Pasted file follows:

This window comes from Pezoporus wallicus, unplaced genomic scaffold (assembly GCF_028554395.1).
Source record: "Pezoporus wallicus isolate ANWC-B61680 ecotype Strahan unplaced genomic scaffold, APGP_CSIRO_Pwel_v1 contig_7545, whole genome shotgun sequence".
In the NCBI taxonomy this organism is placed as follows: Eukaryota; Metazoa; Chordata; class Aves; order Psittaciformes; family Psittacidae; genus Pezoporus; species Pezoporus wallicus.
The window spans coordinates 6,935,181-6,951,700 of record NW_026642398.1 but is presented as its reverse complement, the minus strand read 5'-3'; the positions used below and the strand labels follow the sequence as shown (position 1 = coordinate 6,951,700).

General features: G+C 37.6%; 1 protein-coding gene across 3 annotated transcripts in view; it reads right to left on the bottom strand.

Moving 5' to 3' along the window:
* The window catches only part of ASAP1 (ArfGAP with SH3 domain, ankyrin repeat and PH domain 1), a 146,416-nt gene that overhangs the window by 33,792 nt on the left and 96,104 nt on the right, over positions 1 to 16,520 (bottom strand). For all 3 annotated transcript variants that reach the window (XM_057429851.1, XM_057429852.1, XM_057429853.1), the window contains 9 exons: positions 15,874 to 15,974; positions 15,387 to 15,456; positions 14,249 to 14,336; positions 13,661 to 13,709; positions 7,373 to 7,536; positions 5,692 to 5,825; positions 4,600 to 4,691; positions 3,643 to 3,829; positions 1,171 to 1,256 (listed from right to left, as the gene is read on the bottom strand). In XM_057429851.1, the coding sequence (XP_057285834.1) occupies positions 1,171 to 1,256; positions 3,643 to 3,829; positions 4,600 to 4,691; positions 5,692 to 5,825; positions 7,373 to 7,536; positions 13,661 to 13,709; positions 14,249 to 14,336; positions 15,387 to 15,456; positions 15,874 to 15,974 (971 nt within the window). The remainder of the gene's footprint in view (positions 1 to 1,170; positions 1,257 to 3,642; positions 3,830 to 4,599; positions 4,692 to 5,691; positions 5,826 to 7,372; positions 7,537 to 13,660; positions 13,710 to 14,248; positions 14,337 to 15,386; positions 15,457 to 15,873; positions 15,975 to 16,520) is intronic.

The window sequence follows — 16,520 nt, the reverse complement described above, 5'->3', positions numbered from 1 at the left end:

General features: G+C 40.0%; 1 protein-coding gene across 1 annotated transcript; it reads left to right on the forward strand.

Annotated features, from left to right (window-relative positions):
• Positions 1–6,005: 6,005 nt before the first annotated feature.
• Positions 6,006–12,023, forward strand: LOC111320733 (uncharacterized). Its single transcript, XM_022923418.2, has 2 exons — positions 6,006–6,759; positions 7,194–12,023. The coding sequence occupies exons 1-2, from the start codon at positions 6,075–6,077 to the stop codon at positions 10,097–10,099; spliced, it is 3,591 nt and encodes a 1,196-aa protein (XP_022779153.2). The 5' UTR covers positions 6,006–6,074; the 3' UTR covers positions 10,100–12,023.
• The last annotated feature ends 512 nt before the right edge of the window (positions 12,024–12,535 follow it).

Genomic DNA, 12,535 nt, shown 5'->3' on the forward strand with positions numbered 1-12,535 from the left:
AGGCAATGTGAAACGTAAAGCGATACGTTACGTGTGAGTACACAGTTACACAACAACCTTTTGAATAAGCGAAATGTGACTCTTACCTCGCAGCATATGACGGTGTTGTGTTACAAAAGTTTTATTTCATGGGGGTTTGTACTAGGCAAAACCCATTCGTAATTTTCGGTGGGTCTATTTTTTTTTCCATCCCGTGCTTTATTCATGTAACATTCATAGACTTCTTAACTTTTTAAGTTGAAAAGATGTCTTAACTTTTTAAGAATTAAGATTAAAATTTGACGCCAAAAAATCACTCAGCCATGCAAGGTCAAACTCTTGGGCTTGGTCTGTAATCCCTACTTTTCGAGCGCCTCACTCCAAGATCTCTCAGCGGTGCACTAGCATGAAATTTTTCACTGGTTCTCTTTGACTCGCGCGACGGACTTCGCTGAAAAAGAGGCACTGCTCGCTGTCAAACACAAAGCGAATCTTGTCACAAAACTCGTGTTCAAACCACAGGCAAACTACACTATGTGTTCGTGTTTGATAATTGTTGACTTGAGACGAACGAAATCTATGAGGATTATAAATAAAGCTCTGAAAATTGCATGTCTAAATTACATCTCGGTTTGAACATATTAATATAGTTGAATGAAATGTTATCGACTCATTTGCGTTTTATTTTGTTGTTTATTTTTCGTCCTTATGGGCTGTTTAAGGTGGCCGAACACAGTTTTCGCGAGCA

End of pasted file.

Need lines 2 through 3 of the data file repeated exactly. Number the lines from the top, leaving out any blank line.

Source record: "Pezoporus wallicus isolate ANWC-B61680 ecotype Strahan unplaced genomic scaffold, APGP_CSIRO_Pwel_v1 contig_7545, whole genome shotgun sequence".
In the NCBI taxonomy this organism is placed as follows: Eukaryota; Metazoa; Chordata; class Aves; order Psittaciformes; family Psittacidae; genus Pezoporus; species Pezoporus wallicus.